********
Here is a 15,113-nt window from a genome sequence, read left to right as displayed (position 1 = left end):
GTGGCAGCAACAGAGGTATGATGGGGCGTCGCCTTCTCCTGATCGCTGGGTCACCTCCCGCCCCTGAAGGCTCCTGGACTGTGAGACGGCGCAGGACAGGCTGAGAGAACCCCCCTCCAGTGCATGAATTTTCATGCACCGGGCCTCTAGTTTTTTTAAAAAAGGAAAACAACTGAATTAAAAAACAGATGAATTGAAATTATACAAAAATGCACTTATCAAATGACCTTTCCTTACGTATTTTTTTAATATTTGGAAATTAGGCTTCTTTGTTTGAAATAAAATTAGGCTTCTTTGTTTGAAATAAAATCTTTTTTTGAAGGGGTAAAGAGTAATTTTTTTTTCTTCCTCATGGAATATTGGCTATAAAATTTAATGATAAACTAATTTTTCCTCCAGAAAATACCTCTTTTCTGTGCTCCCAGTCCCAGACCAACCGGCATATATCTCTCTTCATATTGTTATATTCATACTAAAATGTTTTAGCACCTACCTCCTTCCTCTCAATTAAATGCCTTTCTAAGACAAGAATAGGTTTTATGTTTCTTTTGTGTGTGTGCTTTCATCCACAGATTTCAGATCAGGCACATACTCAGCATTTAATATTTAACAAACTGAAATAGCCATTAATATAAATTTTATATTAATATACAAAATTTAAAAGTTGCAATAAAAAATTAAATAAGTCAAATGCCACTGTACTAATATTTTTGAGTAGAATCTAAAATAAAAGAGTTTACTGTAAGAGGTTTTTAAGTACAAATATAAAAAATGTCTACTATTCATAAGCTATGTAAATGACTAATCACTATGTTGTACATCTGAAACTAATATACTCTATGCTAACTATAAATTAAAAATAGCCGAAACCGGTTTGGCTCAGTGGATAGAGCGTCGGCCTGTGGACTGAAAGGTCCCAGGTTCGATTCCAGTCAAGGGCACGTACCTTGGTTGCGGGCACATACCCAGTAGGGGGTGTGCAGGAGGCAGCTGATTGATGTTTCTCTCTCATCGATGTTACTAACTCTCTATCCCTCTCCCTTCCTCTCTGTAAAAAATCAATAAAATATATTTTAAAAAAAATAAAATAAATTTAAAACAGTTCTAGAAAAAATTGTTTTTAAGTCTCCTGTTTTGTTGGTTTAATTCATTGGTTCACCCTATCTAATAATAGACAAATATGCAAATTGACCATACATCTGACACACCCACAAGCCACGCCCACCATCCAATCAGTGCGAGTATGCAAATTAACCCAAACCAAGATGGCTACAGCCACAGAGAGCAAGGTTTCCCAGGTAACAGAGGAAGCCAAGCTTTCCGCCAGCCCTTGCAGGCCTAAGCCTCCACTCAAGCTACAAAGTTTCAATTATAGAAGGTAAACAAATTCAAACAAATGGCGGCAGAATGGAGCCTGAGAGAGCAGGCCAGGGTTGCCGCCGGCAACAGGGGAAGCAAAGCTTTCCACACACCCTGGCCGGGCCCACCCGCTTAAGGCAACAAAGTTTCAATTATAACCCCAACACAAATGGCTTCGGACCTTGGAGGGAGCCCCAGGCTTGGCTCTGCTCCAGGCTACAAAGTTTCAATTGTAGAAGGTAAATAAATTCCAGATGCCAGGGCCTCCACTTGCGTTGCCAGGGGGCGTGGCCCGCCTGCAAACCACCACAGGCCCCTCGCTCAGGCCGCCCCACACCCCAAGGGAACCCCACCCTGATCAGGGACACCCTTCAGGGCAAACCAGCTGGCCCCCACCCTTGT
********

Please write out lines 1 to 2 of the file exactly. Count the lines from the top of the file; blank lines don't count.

Here is a 15,113-nt window from a genome sequence, read left to right as displayed (position 1 = left end):
GTGGCAGCAACAGAGGTATGATGGGGCGTCGCCTTCTCCTGATCGCTGGGTCACCTCCCGCCCCTGAAGGCTCCTGGACTGTGAGACGGCGCAGGACAGGCTGAGAGAACCCCCCTCCAGTGCATGAATTTTCATGCACCGGGCCTCTAGTTTTTTTAAAAAAGGAAAACAACTGAATTAAAAAACAGATGAATTGAAATTATACAAAAATGCACTTATCAAATGACCTTTCCTTACGTATTTTTTTAATATTTGGAAATTAGGCTTCTTTGTTTGAAATAAAATTAGGCTTCTTTGTTTGAAATAAAATCTTTTTTTGAAGGGGTAAAGAGTAATTTTTTTTTCTTCCTCATGGAATATTGGCTATAAAATTTAATGATAAACTAATTTTTCCTCCAGAAAATACCTCTTTTCTGTGCTCCCAGTCCCAGACCAACCGGCATATATCTCTCTTCATATTGTTATATTCATACTAAAATGTTTTAGCACCTACCTCCTTCCTCTCAATTAAATGCCTTTCTAAGACAAGAATAGGTTTTATGTTTCTTTTGTGTGTGTGCTTTCATCCACAGATTTCAGATCAGGCACATACTCAGCATTTAATATTTAACAAACTGAAATAGCCATTAATATAAATTTTATATTAATATACAAAATTTAAAAGTTGCAATAAAAAATTAAATAAGTCAAATGCCACTGTACTAATATTTTTGAGTAGAATCTAAAATAAAAGAGTTTACTGTAAGAGGTTTTTAAGTACAAATATAAAAAATGTCTACTATTCATAAGCTATGTAAATGACTAATCACTATGTTGTACATCTGAAACTAATATACTCTATGCTAACTATAAATTAAAAATAGCCGAAACCGGTTTGGCTCAGTGGATAGAGCGTCGGCCTGTGGACTGAAAGGTCCCAGGTTCGATTCCAGTCAAGGGCACGTACCTTGGTTGCGGGCACATACCCAGTAGGGGGTGTGCAGGAGGCAGCTGATTGATGTTTCTCTCTCATCGATGTTACTAACTCTCTATCCCTCTCCCTTCCTCTCTGTAAAAAATCAATAAAATATATTTTAAAAAAAATAAAATAAATTTAAAACAGTTCTAGAAAAAATTGTTTTTAAGTCTCCTGTTTTGTTGGTTTAATTCATTGGTTCACCCTATCTAATAATAGACAAATATGCAAATTGACCATACATCTGACACACCCACAAGCCACGCCCACCATCCAATCAGTGCGAGTATGCAAATTAACCCAAACCAAGATGGCTACAGCCACAGAGAGCAAGGTTTCCCAGGTAACAGAGGAAGCCAAGCTTTCCGCCAGCCCTTGCAGGCCTAAGCCTCCACTCAAGCTACAAAGTTTCAATTATAGAAGGTAAACAAATTCAAACAAATGGCGGCAGAATGGAGCCTGAGAGAGCAGGCCAGGGTTGCCGCCGGCAACAGGGGAAGCAAAGCTTTCCACACACCCTGGCCGGGCCCACCCGCTTAAGGCAACAAAGTTTCAATTATAACCCCAACACAAATGGCTTCGGACCTTGGAGGGAGCCCCAGGCTTGGCTCTGCTCCAGGCTACAAAGTTTCAATTGTAGAAGGTAAATAAATTCCAGATGCCAGGGCCTCCACTTGCGTTGCCAGGGGGCGTGGCCCGCCTGCAAACCACCACAGGCCCCTCGCTCAGGCCGCCCCACACCCCAAGGGAACCCCACCCTGATCAGGGACACCCTTCAGGGCAAACCAGCTGGCCCCCACCCTTGT